"Did you two have a good time?" Ally averts her attention from the television, where she's watching the twentieth anniversary of her mother's documentary. She's seen it all too many times, knows every word. But it was either that, or the infomercial on some superblender, and she can only watch carrots get pulverized for so long.
"Eldridge would not stop tickling me when we slow danced." The problem with taking your friend to prom is that they know just how to push your buttons, instead of giving you the most romantic night of your life.
The vase of flowers on the table wobbles.
Best of both worlds then? A dozen daisies, minus the one he tucked into her hair.
"Is that why you two are home this early?" Austin sits up, dragging Ally with him. He loves curling up with her. He could live without his body falling asleep under her weight.
"I didn't want to push any boundaries with curfew sir." He kisses her cheek. "I better get going. See you Monday?"
Maybe Austin was wrong about this kid. All these years, he's been trying to save her from getting her heart broken. Her heart has been broken, from unrequited love. He thought it was unrequited. Now, he's thinking differently.
He wouldn't be the only one.
"Remember when we went to prom together, as just friends?" Ally asks when the kids step outside to say goodbye.
"Think they'll end up like us?"
When he goes off to a performance arts college, she stays home to work on her music career. He's only an hour away.
Then why does it feel like years?
"He's not going to be gone forever." Ally stabs the rock solid ice cream with a spoon.
"How did you deal with leaving Daddy?" She's heard the story before. Maybe now that she's in her shoes, she'll understand.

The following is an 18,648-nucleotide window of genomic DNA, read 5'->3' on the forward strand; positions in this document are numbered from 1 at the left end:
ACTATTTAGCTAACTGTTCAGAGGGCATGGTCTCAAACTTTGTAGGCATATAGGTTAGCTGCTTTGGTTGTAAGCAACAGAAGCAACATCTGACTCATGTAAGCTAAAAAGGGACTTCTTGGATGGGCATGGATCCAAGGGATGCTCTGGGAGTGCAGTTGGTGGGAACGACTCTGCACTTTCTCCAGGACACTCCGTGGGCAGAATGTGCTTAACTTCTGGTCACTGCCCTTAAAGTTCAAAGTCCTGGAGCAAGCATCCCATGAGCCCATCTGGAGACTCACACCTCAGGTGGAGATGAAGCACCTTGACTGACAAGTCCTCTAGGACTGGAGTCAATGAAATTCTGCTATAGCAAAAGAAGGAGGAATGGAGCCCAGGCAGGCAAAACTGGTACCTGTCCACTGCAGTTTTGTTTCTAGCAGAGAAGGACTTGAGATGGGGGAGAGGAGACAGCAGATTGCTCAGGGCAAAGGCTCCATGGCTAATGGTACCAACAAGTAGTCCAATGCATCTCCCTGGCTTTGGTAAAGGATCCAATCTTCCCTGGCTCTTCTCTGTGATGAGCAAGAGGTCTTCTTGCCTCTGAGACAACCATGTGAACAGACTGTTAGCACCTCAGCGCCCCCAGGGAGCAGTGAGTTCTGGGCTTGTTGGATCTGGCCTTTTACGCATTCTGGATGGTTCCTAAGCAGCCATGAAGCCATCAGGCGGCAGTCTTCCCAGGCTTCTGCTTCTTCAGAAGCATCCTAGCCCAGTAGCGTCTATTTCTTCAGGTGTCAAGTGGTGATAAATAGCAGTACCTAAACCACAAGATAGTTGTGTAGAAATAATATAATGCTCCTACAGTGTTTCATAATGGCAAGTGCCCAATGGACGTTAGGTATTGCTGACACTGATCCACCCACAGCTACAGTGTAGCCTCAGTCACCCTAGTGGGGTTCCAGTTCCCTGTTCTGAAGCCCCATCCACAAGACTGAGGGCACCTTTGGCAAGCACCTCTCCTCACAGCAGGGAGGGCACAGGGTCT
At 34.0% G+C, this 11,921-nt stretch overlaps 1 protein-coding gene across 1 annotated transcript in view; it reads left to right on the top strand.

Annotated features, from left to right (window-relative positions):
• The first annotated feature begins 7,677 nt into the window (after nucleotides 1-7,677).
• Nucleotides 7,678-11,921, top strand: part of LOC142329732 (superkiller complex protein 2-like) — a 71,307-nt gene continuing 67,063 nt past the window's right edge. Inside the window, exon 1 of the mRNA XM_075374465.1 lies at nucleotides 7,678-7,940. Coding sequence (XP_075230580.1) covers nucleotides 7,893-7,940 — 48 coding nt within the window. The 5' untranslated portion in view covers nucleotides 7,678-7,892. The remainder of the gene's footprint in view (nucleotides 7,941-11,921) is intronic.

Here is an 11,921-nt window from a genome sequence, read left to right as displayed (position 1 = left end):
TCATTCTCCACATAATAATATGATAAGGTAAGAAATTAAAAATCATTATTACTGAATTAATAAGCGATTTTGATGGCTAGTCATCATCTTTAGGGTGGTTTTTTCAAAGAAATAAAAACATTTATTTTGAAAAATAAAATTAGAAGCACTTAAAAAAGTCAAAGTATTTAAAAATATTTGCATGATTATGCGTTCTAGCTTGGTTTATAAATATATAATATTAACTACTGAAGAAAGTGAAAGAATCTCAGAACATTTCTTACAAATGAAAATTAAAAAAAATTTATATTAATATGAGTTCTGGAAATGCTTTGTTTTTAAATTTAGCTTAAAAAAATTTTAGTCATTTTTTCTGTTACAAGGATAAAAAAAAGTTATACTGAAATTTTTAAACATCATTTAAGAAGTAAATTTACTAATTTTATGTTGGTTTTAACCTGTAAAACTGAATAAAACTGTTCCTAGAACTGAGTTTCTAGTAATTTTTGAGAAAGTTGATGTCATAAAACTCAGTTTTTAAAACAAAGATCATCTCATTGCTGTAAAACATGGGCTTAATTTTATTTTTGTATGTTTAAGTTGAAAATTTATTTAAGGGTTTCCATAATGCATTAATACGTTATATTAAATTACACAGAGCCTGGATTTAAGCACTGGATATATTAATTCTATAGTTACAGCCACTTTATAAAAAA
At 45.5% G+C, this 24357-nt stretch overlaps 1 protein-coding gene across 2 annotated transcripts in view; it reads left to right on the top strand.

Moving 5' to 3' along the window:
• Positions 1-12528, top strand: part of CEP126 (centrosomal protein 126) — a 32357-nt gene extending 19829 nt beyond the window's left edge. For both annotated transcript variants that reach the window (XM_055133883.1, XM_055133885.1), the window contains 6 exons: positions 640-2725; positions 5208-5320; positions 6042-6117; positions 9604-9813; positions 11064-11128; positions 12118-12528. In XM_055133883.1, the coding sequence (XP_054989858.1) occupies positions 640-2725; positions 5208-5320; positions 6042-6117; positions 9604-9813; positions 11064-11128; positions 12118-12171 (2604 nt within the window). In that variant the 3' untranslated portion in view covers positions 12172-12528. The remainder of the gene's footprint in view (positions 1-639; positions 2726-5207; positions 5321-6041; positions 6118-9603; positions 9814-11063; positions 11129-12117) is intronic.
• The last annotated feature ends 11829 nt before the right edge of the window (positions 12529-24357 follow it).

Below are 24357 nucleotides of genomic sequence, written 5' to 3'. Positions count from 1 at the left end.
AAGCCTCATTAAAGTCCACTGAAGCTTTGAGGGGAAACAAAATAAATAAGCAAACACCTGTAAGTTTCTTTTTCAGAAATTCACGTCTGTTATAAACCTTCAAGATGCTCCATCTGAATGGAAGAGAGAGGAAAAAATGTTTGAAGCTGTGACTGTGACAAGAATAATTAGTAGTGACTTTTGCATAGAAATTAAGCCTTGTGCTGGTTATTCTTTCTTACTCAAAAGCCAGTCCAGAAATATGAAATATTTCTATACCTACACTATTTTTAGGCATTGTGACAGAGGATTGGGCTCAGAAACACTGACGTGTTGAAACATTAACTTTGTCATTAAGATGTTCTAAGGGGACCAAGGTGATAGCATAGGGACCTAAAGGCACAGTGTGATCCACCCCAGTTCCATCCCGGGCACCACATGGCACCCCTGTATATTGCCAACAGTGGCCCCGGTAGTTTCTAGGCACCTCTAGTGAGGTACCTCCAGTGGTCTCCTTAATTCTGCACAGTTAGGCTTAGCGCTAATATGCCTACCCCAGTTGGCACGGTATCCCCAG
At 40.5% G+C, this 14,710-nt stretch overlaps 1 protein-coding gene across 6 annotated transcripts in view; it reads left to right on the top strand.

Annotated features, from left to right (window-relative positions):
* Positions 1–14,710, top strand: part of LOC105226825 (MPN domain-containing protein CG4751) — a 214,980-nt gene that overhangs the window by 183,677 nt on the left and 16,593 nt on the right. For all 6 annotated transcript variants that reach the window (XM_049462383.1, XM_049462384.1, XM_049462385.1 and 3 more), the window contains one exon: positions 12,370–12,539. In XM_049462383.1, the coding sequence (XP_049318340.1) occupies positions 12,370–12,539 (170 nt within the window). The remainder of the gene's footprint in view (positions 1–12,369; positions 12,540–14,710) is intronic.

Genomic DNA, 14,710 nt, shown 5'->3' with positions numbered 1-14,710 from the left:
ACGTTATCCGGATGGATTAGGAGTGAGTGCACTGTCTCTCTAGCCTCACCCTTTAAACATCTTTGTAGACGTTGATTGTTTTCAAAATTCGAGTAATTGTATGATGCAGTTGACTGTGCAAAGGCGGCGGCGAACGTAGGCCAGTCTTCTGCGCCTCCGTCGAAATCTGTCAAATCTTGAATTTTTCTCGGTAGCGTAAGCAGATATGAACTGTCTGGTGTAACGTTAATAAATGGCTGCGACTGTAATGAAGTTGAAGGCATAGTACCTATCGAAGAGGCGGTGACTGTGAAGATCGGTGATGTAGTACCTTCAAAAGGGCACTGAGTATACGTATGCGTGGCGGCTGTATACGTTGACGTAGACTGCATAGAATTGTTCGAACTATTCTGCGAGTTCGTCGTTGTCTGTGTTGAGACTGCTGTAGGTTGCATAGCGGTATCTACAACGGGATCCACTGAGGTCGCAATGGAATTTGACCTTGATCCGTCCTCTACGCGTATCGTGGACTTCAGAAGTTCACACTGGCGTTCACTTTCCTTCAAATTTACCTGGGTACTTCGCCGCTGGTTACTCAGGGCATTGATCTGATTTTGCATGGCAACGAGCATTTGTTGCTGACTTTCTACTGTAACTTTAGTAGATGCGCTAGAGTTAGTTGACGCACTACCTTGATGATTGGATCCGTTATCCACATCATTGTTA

"I cried, a lot. My roommate tried to help, inviting me out with her friends. At first I stayed in, video chatting with your father. Then he begged me to go out, have fun. We would see each other at Christmas. So I went out, met a guy, and we went out for a week or two, but he didn't live up to the standard that he had set."
"I thought you were only friends," she interrupts, yanking the spoon out.
"Best friends can set the highest of standards," she sighs. "They make you laugh, are there when you cry, love you no matter what."
Etoile shoves the spoon back in, prying out a scoop of chocolate.
"Will I ever find someone to live up to Eldridge?"
"I don't know. After my first semester, I ran into his arms, got spun around, and realized I was exactly where I needed to be. I quit school, worked full time on my music, and got beautiful family. I wouldn't trade this for the world," she remarks, encompassing the room with her arm.
"I'd trade for some softer ice cream."
"It'll soften up soon."
They stare at the carton, waiting impatiently. "Hey mom?"
"Thanks." For the advice, for loving her, and keeping the freezer stocked. For showing her what love really looks like.
In case you're wondering, it looks a lot like her Daddy wrestling with the ice cream spoon, sending chocolate hurling in her direction and then wiping her face clean, kissing her brown lips. It looks like her spraying whipped cream down his back, giggling like a maniac.
Maybe she'll find it with Eldridge. Maybe not. But when she finds it, one thing is certain.
She's not letting go.